An Arab League decision to ask the UN to recognize a Palestinian state along the pre-1967 lines would not serve the peace process, the US said on Thursday.
"We've been clear in our conviction that unilateral approaches to try to seek statehood via the United Nations will not lead to a comprehensive settlement," State Department spokesman Mark Toner told The Jerusalem Post in a statement. "That will only come via the hard give and take of negotiations and mutual agreement, and we are committed to working with the parties to pursue it that way."
The US government statement came after the publication of a communiqué by the Arab League saying that it had decided to ask the UN to recognize a Palestinian state with east Jerusalem as its capital, and to upgrade its status to that of a full member of the international organization.
Nabil al-Arabi, Arab League secretary-general, said on Thursday that the group had agreed to "submit a call to the member states of the United Nations to recognise a Palestinian state". The league, he added, would press both the UN Security Council and the UN General Assembly to support "full membership of a Palestinian state" at the global body.
The draft statement did not provide a timeline, but Palestinian officials have said they want the application to be made in time for the UN General Assembly's annual meeting in September and a Palestinian delegate said the Arab League had already appointed a committee to set dates.
After the international community's cold reaction to the bid, with Israel, the US and a few European governments opposing it, the Palestinian Authority welcomed the Arab League's decision.
Although 115 countries have already recognized a Palestinian state, the United States, Canada and most of the European Union countries have not.
Understanding the need to gain more international support and recognition, an official in Ramallah said that Abbas was planning to visit a number of European Union countries in the coming days to try to persuade them to support the statehood bid at the UN.
Palestinian leaders are also worried that the US might attempt to veto the bid in the Security Council.
Meanwhile, Israeli Prime Minister Binyamin Netanyahu insisted that such a "unilateral step would not bring peace closer."
"If they [the Palestinians] really wanted peace they would sit down for negotiations, without preconditions. There is no replacement for negotiations," Netanyahu told Chabad emissaries in Tel Aviv. "We are not strangers in this land. The conflict is not about a Palestinian state and never has been. It's about the existence of a Jewish state, which they still don't accept."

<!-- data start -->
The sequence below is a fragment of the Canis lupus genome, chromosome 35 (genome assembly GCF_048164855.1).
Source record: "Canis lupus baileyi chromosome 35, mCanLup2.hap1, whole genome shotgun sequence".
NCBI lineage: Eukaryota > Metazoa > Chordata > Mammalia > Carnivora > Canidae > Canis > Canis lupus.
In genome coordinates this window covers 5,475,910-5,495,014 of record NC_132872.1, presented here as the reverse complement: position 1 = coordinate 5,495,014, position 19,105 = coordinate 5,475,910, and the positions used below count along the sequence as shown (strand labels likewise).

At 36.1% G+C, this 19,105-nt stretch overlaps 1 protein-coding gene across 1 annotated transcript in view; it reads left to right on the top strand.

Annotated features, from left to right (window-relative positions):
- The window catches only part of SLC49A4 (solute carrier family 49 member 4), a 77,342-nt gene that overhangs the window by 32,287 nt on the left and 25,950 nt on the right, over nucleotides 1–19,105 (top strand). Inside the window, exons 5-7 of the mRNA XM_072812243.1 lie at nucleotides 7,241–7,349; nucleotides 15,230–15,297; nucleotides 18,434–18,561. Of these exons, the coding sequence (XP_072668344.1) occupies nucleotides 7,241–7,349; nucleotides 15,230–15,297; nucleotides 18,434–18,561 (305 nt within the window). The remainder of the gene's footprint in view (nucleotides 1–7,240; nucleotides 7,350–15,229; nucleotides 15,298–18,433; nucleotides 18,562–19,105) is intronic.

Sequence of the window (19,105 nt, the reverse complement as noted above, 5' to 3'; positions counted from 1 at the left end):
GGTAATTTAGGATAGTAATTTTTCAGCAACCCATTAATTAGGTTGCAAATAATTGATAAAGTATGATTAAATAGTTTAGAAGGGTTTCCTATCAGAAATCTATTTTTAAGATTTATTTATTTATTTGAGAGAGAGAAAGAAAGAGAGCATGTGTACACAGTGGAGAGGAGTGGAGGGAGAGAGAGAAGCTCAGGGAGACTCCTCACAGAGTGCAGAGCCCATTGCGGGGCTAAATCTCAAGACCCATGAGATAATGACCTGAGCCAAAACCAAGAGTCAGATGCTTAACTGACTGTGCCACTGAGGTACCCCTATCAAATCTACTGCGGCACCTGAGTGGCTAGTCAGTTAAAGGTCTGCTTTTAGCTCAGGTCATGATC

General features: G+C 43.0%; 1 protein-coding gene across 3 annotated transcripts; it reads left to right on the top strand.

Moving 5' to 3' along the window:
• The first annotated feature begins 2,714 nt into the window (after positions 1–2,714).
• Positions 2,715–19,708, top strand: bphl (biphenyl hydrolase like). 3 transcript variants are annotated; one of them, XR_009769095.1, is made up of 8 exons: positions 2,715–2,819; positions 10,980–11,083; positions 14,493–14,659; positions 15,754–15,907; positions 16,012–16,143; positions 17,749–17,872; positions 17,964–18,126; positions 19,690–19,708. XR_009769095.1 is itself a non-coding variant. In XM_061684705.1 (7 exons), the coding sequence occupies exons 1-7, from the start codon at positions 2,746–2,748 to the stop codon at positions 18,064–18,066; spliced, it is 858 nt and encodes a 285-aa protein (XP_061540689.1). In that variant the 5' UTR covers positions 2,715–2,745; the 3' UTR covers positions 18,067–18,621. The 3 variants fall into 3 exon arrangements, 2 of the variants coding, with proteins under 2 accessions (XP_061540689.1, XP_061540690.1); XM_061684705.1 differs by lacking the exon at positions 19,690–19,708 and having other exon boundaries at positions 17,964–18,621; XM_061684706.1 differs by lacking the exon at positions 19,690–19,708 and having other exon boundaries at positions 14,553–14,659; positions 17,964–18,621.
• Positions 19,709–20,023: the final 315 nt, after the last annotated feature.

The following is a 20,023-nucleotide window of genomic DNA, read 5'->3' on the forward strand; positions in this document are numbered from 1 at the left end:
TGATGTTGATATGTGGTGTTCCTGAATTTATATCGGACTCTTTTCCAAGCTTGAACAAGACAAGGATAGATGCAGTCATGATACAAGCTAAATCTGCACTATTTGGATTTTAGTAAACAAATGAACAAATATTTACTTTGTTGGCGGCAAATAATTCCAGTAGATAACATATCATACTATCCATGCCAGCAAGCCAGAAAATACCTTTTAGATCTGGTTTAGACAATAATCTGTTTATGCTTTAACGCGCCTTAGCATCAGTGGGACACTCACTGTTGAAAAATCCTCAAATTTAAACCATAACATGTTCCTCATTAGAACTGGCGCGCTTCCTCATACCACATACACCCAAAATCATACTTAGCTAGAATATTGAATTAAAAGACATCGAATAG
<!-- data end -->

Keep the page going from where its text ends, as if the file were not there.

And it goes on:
Tony Blair, the Quartet envoy to the Middle East, told Channel 2 that he understood why the PA was adamantly pursuing UN recognition of a state, but that he did not think this would produce a final-status agreement.
Blair seemed to agree with the US opinion that an agreement can only be reached through a negotiated solution and that such an agreement was more pressing than ever.
The Quartet met in Washington this week, but failed to release an anticipated statement on the Israeli-Palestinian peace process as it did not reach a consensus.
It consulted again on Thursday, in an attempt to make progress in the stalled peace process, but no information on the progresses made during the meeting have yet been released.
The State Department said in Washington on Thursday that The Quarted would provide an opportunity for Israelis and Palestinians back to the negotiating table.
"We continue to discuss with our partners ways to get the parties back to the negotiating table," Toner said of Thursday's conference call between the US, EU, UN and Russia. "There are still gaps between them and we're continuing the conversation on how to close those gaps."
"We wouldn't be pushing forward as aggressively as we have been if we didn't believe there was an opportunity here."
While the US and Tony Blair insist negotiations are the only way forward to finally put an end to the conflict, they have until now failed to resolve anything.